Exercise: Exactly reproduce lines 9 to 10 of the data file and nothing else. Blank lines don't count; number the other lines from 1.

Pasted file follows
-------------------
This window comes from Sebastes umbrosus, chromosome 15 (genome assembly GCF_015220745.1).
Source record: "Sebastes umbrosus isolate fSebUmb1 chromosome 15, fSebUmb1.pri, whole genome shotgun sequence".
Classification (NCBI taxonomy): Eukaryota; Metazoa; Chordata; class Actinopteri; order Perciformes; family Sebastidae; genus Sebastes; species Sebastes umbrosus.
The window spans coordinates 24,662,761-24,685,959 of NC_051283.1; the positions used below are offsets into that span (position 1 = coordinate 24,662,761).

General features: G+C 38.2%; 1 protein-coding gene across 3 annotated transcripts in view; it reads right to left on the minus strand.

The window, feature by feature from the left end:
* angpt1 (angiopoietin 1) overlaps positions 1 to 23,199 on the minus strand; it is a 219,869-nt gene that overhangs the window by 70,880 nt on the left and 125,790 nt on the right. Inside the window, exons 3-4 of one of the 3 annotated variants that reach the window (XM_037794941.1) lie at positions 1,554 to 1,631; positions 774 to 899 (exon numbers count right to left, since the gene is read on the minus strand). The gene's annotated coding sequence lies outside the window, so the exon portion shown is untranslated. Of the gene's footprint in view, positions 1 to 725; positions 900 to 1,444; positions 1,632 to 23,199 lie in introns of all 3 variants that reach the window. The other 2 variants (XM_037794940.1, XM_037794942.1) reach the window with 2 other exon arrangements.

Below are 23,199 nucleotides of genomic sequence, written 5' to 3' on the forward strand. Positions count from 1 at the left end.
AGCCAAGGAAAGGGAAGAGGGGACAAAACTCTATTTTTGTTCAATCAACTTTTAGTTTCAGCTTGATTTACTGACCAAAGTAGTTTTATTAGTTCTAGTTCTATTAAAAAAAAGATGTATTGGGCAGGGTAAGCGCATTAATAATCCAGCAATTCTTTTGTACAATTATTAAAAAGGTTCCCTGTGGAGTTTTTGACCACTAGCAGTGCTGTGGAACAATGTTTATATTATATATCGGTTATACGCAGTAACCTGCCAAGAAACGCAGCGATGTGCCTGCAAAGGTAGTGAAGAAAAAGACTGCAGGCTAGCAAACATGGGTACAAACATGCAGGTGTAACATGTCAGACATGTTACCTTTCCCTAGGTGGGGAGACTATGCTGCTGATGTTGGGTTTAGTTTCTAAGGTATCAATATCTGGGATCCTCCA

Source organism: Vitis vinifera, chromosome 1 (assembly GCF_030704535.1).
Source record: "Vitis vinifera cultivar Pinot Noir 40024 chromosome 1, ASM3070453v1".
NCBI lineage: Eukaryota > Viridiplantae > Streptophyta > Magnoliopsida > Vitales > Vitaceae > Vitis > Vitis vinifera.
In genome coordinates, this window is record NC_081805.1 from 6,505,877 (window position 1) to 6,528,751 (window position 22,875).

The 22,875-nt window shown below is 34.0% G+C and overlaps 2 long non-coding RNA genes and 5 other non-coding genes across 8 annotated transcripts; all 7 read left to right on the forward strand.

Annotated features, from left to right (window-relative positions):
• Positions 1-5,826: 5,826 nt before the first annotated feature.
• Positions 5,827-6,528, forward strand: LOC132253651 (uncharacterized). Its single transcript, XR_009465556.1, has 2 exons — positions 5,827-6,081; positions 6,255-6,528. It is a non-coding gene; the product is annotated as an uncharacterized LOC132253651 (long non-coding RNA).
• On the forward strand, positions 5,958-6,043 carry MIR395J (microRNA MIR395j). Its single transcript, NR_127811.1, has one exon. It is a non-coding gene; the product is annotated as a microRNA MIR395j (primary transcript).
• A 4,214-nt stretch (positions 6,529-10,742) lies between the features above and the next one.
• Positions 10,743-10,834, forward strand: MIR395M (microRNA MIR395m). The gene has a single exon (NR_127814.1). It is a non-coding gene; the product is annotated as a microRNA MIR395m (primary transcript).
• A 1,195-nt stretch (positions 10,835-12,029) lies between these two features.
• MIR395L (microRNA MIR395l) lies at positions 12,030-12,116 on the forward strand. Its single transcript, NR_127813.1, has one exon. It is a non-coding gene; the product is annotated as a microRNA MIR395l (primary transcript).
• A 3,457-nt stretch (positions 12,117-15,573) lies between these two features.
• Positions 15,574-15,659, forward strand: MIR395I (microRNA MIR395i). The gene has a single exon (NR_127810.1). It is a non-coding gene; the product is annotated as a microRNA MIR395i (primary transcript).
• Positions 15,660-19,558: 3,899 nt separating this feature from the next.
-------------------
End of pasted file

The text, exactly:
AGCCAAGGAAAGGGAAGAGGGGACAAAACTCTATTTTTGTTCAATCAACTTTTAGTTTCAGCTTGATTTACTGACCAAAGTAGTTTTATTAGTTCTAGTTCTATTAAAAAAAAGATGTATTGGGCAGGGTAAGCGCATTAATAATCCAGCAATTCTTTTGTACAATTATTAAAAAGGTTCCCTGTGGAGTTTTTGACCACTAGCAGTGCTGTGGAACAATGTTTATATTATATATCGGTTATACGCAGTAACCTGCCAAGAAACGCAGCGATGTGCCTGCAAAGGTAGTGAAGAAAAAGACTGCAGGCTAGCAAACATGGGTACAAACATGCAGGTGTAACATGTCAGACATGTTACCTTTCCCTAGGTGGGGAGACTATGCTGCTGATGTTGGGTTTAGTTTCTAAGGTATCAATATCTGGGATCCTCCA

Source organism: Vitis vinifera, chromosome 1 (assembly GCF_030704535.1).